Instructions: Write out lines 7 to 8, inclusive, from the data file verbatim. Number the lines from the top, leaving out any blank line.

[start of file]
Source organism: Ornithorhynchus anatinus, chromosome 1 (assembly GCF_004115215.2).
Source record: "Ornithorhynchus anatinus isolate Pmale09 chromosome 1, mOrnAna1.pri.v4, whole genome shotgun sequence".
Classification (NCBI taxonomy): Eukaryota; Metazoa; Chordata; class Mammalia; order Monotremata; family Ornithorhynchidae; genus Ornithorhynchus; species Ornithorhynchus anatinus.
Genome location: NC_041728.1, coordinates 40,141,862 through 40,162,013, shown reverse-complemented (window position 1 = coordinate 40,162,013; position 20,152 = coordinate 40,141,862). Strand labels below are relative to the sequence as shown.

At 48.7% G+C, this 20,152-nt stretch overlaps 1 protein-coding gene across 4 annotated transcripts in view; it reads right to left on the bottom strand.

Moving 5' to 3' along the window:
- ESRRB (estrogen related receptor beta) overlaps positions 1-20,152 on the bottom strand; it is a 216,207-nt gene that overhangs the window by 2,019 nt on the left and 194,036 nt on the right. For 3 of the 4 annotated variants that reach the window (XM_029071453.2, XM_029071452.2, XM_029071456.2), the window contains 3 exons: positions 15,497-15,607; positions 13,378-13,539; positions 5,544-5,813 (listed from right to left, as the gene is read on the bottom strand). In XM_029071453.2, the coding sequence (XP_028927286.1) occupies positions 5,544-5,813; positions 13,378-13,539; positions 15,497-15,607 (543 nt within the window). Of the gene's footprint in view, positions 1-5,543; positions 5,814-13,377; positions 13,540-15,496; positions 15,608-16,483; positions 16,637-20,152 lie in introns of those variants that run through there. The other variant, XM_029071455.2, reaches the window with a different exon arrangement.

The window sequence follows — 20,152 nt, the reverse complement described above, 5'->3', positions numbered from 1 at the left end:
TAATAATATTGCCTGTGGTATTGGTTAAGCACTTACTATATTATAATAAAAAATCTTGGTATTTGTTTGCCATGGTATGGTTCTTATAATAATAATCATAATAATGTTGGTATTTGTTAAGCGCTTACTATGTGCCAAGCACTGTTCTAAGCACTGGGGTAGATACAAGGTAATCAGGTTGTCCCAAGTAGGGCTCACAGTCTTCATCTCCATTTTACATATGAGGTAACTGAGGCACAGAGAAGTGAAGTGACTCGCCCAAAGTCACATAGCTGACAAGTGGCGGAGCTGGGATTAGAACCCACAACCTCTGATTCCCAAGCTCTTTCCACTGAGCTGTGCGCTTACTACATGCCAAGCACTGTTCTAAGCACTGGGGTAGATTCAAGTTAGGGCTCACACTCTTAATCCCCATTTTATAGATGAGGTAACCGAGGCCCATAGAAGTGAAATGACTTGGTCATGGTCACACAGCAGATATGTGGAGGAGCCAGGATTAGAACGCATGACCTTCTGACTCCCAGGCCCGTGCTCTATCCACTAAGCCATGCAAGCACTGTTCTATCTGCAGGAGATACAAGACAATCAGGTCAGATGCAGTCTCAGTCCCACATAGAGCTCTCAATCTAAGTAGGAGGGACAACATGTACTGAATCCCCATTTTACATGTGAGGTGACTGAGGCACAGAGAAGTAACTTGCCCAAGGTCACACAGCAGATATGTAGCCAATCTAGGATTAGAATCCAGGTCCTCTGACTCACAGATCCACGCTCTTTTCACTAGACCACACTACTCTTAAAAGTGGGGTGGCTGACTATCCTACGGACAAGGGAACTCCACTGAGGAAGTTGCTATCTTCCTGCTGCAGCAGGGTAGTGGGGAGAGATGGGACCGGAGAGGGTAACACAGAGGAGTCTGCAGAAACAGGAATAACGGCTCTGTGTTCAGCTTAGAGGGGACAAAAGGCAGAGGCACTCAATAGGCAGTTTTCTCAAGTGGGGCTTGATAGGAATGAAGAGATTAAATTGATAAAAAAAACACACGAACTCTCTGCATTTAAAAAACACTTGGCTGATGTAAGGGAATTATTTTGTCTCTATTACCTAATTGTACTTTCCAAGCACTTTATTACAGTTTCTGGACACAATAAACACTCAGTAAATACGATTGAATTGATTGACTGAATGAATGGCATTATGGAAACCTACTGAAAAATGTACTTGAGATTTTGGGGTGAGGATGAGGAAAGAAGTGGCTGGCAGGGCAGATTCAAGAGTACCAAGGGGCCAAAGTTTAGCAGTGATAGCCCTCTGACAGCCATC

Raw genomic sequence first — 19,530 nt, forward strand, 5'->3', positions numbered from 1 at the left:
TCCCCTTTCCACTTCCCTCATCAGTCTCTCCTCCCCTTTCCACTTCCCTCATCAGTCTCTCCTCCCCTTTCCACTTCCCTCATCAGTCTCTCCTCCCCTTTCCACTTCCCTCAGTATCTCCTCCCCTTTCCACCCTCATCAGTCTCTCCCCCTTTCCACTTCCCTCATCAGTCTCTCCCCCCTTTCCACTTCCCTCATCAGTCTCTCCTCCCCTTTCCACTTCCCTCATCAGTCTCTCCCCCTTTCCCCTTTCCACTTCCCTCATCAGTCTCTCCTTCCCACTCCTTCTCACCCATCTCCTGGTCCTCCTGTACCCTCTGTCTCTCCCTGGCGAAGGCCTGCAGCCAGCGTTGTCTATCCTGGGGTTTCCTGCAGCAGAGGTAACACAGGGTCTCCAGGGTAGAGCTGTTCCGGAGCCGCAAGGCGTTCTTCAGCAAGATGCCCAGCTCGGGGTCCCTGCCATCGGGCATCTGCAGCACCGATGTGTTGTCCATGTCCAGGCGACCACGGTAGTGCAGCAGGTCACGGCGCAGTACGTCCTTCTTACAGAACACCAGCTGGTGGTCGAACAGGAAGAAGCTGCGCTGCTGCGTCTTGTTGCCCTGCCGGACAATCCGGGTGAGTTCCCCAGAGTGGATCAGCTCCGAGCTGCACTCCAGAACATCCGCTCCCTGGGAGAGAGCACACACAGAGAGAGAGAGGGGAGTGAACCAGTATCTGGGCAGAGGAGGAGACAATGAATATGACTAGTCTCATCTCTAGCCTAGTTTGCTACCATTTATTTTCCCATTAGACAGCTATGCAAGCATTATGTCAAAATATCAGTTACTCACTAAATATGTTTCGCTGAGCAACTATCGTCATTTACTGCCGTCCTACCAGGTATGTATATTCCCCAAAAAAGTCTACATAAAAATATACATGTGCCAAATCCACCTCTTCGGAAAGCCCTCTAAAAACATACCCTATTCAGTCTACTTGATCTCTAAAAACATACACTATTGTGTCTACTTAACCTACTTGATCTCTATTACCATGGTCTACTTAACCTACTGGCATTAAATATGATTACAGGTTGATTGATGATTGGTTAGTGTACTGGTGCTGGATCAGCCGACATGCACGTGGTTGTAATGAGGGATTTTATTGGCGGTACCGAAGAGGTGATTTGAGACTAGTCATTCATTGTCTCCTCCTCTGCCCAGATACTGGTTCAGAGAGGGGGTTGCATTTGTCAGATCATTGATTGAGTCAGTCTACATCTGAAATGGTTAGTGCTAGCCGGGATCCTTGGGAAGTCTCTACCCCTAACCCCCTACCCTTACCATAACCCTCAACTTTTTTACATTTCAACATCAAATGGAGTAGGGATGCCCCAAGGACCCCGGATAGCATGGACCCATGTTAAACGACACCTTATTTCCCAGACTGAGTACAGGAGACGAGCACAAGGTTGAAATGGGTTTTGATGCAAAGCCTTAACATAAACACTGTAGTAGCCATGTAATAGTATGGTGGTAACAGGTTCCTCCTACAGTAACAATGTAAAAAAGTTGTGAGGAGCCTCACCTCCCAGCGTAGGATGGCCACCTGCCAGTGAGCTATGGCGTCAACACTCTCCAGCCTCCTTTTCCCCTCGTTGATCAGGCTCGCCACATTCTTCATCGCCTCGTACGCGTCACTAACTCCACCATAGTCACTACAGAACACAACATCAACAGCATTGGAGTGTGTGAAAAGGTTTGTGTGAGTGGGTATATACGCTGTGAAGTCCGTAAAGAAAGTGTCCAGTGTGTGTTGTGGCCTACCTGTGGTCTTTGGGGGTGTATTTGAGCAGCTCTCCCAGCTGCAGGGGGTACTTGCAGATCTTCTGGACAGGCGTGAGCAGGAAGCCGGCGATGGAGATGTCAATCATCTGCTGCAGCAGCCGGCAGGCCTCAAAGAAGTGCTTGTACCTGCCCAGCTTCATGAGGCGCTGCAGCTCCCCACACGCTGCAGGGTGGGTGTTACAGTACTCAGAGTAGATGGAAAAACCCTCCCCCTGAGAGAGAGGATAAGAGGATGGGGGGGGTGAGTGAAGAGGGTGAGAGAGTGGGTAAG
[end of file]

- ESRRB (estrogen related receptor beta) overlaps positions 1-20,152 on the bottom strand; it is a 216,207-nt gene that overhangs the window by 2,019 nt on the left and 194,036 nt on the right. For 3 of the 4 annotated variants that reach the window (XM_029071453.2, XM_029071452.2, XM_029071456.2), the window contains 3 exons: positions 15,497-15,607; positions 13,378-13,539; positions 5,544-5,813 (listed from right to left, as the gene is read on the bottom strand). In XM_029071453.2, the coding sequence (XP_028927286.1) occupies positions 5,544-5,813; positions 13,378-13,539; positions 15,497-15,607 (543 nt within the window). Of the gene's footprint in view, positions 1-5,543; positions 5,814-13,377; positions 13,540-15,496; positions 15,608-16,483; positions 16,637-20,152 lie in introns of those variants that run through there. The other variant, XM_029071455.2, reaches the window with a different exon arrangement.

The window sequence follows — 20,152 nt, the reverse complement described above, 5'->3', positions numbered from 1 at the left end: